An examination of the complaint and plaintiff's affidavit discloses the following facts:

(1) The contract entered into as of September 22, 1961, provides in part that:

"All payments are to be made (by defendant) to Lundell at his address stated above (Cherokee, Iowa) in United States funds. * * * *" "Lundell also agrees * * * to consult exclusively with (defendant) and its nominees at Cherokee, Iowa on the technical aspects of hay and forage wafering and compacting. * * * *"

(2) Pursuant to the contract, defendant has made two payments to plaintiff in Cherokee, Iowa.

(3) On at least three different occasions, to wit November 14, 1961, February 5, 1962, and April 2, 1962, employees of defendant corporation came to Cherokee, Iowa, and consulted with plaintiff on the technical aspects of hay and forage wafering and compacting and discussed improvements in the design and production of wafering machines.

It is this court's opinion that if faced with the facts of this case, the Iowa Supreme Court, in view of its liberal attitude concerning jurisdiction of foreign corporations as expressed in Tice v. Wilmington Chem. Corp., 141 N.W.2d 616 (Iowa 1966), would hold § 617.3 applicable.[1]

Determination of what minimum contacts due process requires is a *942 question of federal law. Aftanase v. Economy Baler Co., 343 F.2d 187 (8th Cir. 1965); Jennings v. McCall Corp., 320 F.2d 64 (8th Cir. 1963). In a contract action, the due process objection is overcome if the contract has a substantial connection with the state claiming jurisdiction. McGee v. International Life Ins. Co., 355 U.S. 220, 78 S. Ct. 199, 2 L. Ed. 2d 223 (1957). See also Hanson v. Denckla, 357 U.S. 235, 251-52, 78 S. Ct. 1228, 2 L. Ed. 2d 1283 (1958).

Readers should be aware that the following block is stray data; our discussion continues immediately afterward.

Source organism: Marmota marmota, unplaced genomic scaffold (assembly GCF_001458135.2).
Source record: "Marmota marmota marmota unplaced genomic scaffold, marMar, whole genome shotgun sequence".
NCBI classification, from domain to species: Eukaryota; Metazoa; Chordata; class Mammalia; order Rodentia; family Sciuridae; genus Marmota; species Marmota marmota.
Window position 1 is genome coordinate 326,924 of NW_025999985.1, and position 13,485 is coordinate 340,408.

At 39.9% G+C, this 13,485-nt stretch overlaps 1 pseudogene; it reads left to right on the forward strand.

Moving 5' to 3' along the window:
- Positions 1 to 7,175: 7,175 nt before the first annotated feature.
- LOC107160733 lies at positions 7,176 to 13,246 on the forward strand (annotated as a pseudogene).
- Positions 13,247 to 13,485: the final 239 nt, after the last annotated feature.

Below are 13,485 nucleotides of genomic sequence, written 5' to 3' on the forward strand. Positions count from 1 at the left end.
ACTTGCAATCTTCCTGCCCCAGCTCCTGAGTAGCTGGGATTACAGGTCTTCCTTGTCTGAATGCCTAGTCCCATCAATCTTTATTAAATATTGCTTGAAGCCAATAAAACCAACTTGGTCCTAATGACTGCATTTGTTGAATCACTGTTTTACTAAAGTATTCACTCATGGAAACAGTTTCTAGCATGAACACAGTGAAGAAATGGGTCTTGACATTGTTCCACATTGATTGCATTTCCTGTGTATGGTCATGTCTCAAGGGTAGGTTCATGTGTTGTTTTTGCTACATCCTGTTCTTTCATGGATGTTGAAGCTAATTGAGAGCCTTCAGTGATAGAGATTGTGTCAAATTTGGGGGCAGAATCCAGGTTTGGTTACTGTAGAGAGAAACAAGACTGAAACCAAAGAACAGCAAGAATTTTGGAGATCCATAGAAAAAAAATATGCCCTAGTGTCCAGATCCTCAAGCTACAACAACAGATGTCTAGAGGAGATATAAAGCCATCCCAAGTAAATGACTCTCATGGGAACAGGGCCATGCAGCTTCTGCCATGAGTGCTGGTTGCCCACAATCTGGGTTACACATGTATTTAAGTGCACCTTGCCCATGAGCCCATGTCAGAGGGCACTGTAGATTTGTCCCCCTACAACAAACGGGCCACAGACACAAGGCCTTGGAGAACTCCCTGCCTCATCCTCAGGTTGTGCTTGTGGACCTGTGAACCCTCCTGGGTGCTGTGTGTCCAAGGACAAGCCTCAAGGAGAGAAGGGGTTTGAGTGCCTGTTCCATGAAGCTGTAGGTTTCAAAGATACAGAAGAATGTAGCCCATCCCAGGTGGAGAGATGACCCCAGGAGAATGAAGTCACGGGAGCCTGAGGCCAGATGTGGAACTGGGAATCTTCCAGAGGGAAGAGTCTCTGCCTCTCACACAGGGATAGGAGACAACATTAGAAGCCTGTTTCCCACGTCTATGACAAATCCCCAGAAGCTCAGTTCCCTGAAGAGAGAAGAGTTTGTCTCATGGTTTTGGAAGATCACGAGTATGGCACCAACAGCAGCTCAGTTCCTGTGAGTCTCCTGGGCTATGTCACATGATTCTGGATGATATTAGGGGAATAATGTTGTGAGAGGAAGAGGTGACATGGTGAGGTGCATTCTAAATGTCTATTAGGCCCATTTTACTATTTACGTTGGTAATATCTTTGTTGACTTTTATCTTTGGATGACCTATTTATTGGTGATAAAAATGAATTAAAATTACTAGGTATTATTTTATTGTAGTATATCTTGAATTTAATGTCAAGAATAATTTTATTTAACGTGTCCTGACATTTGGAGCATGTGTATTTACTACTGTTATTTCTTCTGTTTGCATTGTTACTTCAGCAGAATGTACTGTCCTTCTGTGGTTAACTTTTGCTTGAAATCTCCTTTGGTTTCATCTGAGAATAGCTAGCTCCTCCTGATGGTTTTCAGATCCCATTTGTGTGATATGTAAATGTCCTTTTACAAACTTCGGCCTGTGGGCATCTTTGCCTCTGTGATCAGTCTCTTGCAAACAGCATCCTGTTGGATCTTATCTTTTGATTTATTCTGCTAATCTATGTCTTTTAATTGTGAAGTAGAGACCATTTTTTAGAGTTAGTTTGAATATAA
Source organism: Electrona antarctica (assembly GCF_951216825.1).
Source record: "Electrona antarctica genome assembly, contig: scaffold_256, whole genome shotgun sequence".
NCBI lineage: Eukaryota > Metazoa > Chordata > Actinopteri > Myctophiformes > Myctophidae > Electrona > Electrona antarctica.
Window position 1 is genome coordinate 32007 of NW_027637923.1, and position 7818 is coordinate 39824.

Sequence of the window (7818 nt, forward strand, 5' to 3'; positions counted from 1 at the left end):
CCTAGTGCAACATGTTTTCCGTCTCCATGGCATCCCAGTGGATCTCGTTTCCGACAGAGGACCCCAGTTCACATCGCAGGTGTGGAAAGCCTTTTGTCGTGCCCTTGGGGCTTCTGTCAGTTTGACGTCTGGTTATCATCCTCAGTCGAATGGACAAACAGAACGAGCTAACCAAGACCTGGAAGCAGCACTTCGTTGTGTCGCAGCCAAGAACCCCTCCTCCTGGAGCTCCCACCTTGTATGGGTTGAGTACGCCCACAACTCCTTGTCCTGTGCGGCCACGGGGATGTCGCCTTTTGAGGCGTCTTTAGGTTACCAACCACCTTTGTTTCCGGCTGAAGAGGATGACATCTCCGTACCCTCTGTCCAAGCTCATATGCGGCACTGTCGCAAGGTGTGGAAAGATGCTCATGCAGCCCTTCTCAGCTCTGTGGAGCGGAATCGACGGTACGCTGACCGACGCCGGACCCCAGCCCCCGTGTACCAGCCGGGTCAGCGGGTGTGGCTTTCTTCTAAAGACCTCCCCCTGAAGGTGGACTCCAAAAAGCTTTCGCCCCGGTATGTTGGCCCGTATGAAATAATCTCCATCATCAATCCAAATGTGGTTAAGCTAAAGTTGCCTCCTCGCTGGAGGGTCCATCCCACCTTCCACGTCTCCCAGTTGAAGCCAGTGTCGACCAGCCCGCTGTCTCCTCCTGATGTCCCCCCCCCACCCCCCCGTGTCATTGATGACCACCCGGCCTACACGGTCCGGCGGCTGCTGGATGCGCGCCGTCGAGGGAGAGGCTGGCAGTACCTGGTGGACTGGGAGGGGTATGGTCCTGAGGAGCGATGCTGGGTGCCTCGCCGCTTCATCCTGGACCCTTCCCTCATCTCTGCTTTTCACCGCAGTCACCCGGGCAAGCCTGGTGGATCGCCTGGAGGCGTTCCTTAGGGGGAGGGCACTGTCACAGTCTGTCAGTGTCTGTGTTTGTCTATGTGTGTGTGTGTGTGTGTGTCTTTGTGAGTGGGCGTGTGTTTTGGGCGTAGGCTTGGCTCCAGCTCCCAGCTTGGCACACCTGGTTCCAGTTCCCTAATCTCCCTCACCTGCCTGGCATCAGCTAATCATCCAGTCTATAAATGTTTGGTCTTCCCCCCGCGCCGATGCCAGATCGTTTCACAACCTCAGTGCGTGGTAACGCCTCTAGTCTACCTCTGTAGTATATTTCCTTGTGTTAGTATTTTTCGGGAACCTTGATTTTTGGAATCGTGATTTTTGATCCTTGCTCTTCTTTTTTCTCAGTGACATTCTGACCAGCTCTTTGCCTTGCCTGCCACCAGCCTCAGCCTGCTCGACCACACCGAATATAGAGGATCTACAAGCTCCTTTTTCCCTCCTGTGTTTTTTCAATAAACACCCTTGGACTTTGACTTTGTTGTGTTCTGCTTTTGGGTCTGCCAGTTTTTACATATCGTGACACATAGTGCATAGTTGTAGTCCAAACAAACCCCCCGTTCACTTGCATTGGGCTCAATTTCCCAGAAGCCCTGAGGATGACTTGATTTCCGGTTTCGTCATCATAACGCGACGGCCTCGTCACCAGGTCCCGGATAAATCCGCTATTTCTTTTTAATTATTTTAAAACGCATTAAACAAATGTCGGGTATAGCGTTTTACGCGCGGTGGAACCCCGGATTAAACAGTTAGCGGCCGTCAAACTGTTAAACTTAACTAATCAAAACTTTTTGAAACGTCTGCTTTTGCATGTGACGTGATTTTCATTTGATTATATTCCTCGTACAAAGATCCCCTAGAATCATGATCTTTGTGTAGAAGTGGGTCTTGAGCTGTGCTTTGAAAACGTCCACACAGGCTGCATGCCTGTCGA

It is this court's view that the contacts noted above provide a substantial connection with the state of Iowa, and therefore defendant's Motion to Dismiss is not well taken.


In the alternative, pursuant to 9 U.S.C. § 3, defendant moves for a stay pending arbitration if its Motion to Dismiss is denied. Plaintiff resists on the grounds that the issue in dispute is not arbitrable and that defendant has waived the arbitration provision. Article 9 of the contract provides:

"Should any dispute arise between the parties hereto with respect to the intent, meaning or effect of any of the provisions hereof, such dispute shall be finally settled under the Rules of Conciliation and Arbitration of the International Chamber of Commerce by arbitrators appointed in accordance with said rules."